Because of Object Oriented Design (OOD) most programmers consider that inheritance is for "is-a" relationships and composition is for "has-a" relationships. Where an object has properties which are represented by child tables in the database, object composition dictates that the child table be accessed through its parent table. This adds complexity to the parent class, and to those controllers which access these child tables. It also increases tight coupling, decreases cohesion and reduces the opportunity for polymorphism by introducing method names which cannot be shared. My preferred approach is to ignore OOD and treat each database table as a class in its own right, thus avoiding unnecessary complexity and offering better coupling, cohesion and polymorphism.
Published: 03 November 2015
This is my response to the idea that the next major release of PHP - version 7 - should contain as many Backwards Compatibility breaks as possible.
Published: 31 December 2014
This article explains why the current trend of making OOP more and more complicated with the excessive use of design patterns and not-so-solid principles and practices is defeating the original aim of Object Oriented programming which was: "to be easier to learn for those new to computer programming than previous approaches, and to be simpler to develop and to maintain, lending itself to more direct analysis, coding, and understanding of complex situations and procedures than other programming methods". Instead of writing more and more code with ever increasing levels of indirection the wise programmer should actually adopt a minimalist approach - do enough to get the job done and then stop.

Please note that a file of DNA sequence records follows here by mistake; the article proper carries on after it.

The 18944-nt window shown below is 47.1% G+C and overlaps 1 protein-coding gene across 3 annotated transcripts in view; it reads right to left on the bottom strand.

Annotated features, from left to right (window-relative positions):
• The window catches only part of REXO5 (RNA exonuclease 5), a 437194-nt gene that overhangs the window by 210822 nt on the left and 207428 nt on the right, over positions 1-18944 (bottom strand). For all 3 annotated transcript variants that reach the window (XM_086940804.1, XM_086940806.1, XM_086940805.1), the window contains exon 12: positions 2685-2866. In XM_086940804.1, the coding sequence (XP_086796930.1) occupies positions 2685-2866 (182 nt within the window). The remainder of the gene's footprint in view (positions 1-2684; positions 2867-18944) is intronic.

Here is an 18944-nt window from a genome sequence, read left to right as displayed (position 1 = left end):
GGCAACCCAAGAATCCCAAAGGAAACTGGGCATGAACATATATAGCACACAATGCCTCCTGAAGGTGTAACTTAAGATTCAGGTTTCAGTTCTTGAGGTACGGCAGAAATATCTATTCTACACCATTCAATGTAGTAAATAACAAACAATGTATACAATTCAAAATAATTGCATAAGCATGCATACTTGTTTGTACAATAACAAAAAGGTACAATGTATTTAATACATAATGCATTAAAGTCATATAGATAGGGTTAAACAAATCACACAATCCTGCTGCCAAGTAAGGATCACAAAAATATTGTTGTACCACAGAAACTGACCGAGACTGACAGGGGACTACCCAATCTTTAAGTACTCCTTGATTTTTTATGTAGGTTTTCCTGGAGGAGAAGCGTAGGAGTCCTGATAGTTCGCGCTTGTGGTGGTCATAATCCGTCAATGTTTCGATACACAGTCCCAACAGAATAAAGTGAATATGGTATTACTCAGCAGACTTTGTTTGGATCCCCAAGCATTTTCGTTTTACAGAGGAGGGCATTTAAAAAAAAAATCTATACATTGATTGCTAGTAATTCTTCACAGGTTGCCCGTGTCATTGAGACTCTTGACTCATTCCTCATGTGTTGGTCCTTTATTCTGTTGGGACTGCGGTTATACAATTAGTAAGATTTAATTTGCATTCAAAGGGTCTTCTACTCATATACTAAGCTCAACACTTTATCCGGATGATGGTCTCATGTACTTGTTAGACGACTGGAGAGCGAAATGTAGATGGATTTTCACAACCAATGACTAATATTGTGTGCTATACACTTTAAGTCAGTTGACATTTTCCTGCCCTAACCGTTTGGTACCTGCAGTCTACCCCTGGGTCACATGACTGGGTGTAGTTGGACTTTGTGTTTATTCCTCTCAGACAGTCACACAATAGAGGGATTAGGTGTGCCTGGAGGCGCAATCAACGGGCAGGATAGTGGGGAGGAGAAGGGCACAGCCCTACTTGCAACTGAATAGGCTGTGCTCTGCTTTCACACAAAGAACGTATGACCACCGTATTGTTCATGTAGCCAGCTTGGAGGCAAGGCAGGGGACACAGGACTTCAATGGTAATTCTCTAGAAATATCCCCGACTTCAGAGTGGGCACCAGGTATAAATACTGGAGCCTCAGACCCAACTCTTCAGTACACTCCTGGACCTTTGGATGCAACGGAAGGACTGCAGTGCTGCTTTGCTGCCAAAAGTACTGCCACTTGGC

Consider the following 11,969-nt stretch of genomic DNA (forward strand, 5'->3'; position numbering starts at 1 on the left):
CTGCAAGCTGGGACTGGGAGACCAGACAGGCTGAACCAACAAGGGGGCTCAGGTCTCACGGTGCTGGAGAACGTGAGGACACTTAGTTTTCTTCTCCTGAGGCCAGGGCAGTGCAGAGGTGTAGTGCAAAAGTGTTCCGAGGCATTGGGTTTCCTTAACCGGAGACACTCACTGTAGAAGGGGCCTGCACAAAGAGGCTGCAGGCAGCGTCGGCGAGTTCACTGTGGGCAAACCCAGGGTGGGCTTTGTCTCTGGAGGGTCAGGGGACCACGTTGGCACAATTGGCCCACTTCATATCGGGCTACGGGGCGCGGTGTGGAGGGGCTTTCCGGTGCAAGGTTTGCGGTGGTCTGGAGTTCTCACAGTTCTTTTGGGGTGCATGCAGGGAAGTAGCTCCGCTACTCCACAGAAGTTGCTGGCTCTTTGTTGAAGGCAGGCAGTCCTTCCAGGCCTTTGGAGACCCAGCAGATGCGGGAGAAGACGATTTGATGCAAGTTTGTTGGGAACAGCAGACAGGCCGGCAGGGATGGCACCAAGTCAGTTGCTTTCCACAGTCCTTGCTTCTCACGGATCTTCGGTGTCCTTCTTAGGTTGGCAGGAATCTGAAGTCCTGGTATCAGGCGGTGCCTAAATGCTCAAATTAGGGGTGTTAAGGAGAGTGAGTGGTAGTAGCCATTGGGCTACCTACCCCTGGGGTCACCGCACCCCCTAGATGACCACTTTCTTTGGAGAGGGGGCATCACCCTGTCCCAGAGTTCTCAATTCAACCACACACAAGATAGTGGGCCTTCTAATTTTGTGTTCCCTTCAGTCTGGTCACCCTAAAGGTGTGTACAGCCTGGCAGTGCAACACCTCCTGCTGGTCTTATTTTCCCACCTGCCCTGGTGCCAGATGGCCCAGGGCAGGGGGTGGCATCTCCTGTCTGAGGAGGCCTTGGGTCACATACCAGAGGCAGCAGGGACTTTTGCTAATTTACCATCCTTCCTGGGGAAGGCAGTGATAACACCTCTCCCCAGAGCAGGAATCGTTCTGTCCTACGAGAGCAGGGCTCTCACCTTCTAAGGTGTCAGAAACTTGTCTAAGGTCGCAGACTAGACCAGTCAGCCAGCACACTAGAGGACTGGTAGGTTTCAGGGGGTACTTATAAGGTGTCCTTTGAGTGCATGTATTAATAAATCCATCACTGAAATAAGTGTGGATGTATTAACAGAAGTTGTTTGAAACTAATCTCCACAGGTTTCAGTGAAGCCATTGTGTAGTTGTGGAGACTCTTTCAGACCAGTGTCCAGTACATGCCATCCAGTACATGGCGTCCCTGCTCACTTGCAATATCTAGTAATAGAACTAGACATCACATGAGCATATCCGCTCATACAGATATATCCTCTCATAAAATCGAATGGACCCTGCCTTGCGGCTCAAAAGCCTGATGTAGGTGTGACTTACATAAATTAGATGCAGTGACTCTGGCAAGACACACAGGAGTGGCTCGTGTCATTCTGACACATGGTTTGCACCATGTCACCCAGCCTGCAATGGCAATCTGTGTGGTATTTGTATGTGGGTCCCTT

Published: 14 September 2014
This is a response to an article written by Manuel Lemos called "4 Reasons Why All PHP Frameworks Suck?"
Published: 17 February 2014
This article describes why it could be better, when using OOP to access a relational database, to work directly with database tables instead of indirectly through an ORM, thus unleashing the power and flexibility of SQL and making both development and maintenance easier.
Published: 02 July 2013
This article challenges the description of 'encapsulation' which I found on the internet. The concept of encapsulation is supposed to be simple, yet some people cannot help but redefine it in ways that hide the simplicity under layers of misinformation and misdirection.
Published: 19 May 2013
When you design your database for your PHP application are you aware that some of your design decisions can have a detrimental effect when it comes to writing the code to access that database? I have been designing databases, and building the applications which use them, for several decades, and I have learned over the years that there are some design decisions which help the developer while others do nothing more than hinder. This article lists 18 of these “hindrances”.
Published: 23 September 2012
Some people say that you must follow the SOLID principles if you want to write "good" OO software, but I don't think that these principles are as "solid" as they are made out to be.
Published: 08 June 2011
In my opinion the Dependency Injection design pattern creates more problems than it solves, and has little or no justification in the real world.
Published: 03 June 2011
This article shows how a database driver for the SQL Server database was developed for the RADICORE framework.
Published: 01 January 2011
In my opinion an ORM causes more problems than it solves, so this article shows why they are unnecessary and how I managed to build a system without one.